Digital Mapping of Military Occupation in the Reconstruction South

This April marks the 150th anniversary of the end of the American Civil War. The sesquicentennial of the war has enabled an explosion in Civil War related scholarship. Indeed, dozens if not hundreds of new works have been released within the last four years. Frankly, it has been an exciting time to be a Civil War Era scholar. However, with the impending end of the sesquicentennial, historians have to grapple with how to build on this new scholarship. The coming years can provide us with an opportunity to rethink and challenge the periodization of the war. The Civil War did not neatly end on April 12, 1865 and Reconstruction did not automatically start on April 13, 1865. Over the last twenty-five years, scholars have argued about almost every aspect of the Reconstruction period. For instance, historians have debated when Reconstruction began, if it truly reordered Southern society, and why Reconstruction failed. By connecting these old questions with the knowledge gained over the last few years, Civil War Era historians may be able to present a clearer picture of what it is arguably the most misunderstood period of American history.

Gregory Downs, Associate Professor of History at CUNY, and Scott Nesbitt, Assistant Professor of Digital Humanities at the University of Georgia, have created the opening salvo in what is hopefully a fruitful reexamination of Reconstruction. Their digital humanities project entitled, Mapping Occupation: Force, Freedom, and the Army in Reconstruction, was recently released for our viewing pleasure. Mapping Occupation tracks the development of the Union Army’s occupation of the South following the Civil War and shows us how deeply the Army penetrated Southern society. Not only do Downs and Nesbitt offer an intriguing way of spatially examining military occupation, they also create a digital platform that is easy to manipulate. And if all else fails, it always fun to play with maps.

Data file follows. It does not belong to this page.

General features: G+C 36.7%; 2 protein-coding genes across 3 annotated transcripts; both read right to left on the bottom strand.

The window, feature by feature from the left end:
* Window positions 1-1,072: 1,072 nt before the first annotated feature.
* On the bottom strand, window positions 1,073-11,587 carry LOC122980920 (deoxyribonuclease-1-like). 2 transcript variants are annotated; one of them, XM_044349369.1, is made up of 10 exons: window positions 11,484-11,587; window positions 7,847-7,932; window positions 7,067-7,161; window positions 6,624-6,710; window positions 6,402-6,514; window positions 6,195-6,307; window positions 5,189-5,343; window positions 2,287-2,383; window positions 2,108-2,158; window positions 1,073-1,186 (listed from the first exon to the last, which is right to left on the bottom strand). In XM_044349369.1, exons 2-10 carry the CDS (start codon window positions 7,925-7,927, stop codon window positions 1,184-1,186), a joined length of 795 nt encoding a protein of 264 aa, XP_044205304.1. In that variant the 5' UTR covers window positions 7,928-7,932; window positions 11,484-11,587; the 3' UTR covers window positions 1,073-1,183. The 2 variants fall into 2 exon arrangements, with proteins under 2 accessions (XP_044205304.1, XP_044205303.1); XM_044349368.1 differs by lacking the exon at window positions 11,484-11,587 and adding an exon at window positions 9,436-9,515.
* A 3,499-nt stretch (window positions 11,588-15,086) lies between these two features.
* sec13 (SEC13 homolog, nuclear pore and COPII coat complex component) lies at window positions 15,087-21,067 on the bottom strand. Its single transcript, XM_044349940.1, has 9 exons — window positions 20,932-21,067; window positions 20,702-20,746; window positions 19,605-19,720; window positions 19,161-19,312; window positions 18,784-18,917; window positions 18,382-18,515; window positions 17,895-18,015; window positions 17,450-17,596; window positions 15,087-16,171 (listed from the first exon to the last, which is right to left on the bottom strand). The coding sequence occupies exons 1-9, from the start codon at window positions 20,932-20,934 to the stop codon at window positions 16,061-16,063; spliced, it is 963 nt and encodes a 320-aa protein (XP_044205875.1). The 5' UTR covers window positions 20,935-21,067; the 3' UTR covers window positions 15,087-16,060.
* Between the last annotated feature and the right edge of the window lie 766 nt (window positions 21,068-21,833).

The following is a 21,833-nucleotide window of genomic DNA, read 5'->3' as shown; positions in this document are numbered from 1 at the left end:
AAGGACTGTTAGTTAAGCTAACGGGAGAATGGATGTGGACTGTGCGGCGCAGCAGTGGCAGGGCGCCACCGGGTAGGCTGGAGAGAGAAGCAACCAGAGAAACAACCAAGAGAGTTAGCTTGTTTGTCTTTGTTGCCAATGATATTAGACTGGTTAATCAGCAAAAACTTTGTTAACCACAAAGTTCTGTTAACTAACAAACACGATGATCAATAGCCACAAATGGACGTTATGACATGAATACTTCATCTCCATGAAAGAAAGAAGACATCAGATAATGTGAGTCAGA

PHA Student Poster Session

On Saturday November 8, the Pennsylvania Historical Association held their Annual Meeting at the Doubletree Hotel in Center City Philadelphia. As a part of the Annual Meeting, undergraduate and graduate students from across the Mid-Atlantic presented research relating to the history of Pennsylvania. Spanning the spectrum from an analysis of German calligraphy to understanding the one room school house, the poster session had an eclectic yet stimulating mix of scholarship. By trading in sweatshirts for their finest threads, the student presenters proved that when history students are placed in the right circumstances they can look quite dapper.

On a more serious note, students elicited comments and questions from an informed audience. Scholars from across the state attended the poster session and took a genuine interest in the student’s work. The poster session gave students the opportunity to present themselves and their work to potential employers and advisers. However, perhaps the most valuable aspect of the poster session was the discussions that took place between the student presenters. Whether lamenting the difficulty of creating a poster for history (science has all those cool graphs) or discussing the intricacies of Ancestry, students were able to make connections with their peers.

Villanova grad student Jim Kopaczewski with his poster

Villanova grad student Jim Kopaczewski with his poster

Finally, yours truly was a presenter at the poster session and thoroughly enjoyed my experience. I would like to thank the PHA and, specifically, Dr. Allen Dieterich-Ward of Shippensburg University for running the session, making the atmosphere so collegial, and giving out free water bottles.